Freedom's flexible friend: The Yoga Guru on a crusade to end corruption

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India's most famous holy man is to fast until his country's 'black money' economy is tamed. Andrew Buncombe reports from Delhi

In the language of north India it would have been called a tamasha, and it was certainly quite a performance.

In a third-floor suite of a Delhi hotel, a pair of cabinet ministers pleaded with a holy man dressed in saffron robes, urging him not to launch the hunger strike he had threatened. A few miles away, under awnings set up to ward off the worst of the summer sun, supporters of the holy man were wondering where their guru was, firm in their commitment to join him on the supposed fast-to-death.

Swami Ramdev is probably the most famous holy guru in India. From his base next to the Ganges in Haridwar, in the foothills of the Himalayas, he controls a yoga and meditation network worth £150m. Every day, his early morning television show attracts up to 20 million viewers in India alone. Two years ago, he paid £2m to buy the Scottish island of Little Cumbrae to establish a spiritual centre.

So when the guru vowed to hop into a private jet, fly down to Delhi and lead a hunger strike in protest at widespread corruption in India and the amount of undeclared "black money" stashed in private bank accounts abroad, the government jumped into action. Some of its most senior figures, among them the finance minister, Pranab Mukherjee, were dispatched to the airport to greet the guru and whisk him off to the VIP lounge for talks. When they failed to make a breakthrough, more talks were arranged.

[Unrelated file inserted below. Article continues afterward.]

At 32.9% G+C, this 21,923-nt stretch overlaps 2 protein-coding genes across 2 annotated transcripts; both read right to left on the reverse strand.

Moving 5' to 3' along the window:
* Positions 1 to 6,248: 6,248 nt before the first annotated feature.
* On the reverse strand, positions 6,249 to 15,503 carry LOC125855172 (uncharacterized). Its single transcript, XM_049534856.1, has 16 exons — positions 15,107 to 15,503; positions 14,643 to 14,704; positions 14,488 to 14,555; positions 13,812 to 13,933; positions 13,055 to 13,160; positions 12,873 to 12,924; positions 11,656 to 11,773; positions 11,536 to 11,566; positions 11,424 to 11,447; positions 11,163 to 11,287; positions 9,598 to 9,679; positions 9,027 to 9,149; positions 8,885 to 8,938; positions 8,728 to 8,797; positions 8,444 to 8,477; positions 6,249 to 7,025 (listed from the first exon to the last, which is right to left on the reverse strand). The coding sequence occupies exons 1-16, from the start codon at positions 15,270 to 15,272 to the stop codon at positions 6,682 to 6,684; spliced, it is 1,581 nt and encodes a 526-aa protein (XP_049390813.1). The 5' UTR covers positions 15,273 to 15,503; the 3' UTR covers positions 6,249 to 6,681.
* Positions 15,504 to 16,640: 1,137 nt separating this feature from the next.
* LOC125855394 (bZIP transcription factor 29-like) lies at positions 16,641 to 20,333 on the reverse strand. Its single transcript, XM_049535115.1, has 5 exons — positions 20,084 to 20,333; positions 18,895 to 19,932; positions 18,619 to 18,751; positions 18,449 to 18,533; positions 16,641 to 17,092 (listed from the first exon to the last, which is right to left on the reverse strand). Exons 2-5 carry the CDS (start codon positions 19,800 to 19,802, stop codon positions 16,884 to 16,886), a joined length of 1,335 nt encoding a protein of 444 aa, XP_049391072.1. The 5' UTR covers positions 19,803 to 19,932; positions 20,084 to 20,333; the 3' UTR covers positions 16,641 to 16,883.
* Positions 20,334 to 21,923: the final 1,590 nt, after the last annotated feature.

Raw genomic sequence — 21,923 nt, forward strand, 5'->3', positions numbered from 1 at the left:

But it seems that the guru is not for turning. After five additional hours of negotiations yesterday afternoon at the Claridges Hotel, talks that were supposed to be secret, Mr Ramdev swept away in an entourage of vehicles, his destination the Ram Lila field on the edge of the old city, where hundreds of his supporters awaited him. The government confirmed that it had been unable to reach agreement with him on a list of demands he had handed over.

"If black money is brought back to this country, no one will go hungry, no one will be without a livelihood. Our currency will be stronger than the dollar or pound," Mr Ramdev declared as his supporters waved orange banners. "Our country's pride will rise. A country that was known for its good values is now the leading country when it comes to corruption and poverty, lack of education, population density, hunger and poverty. This is of deep anguish to me."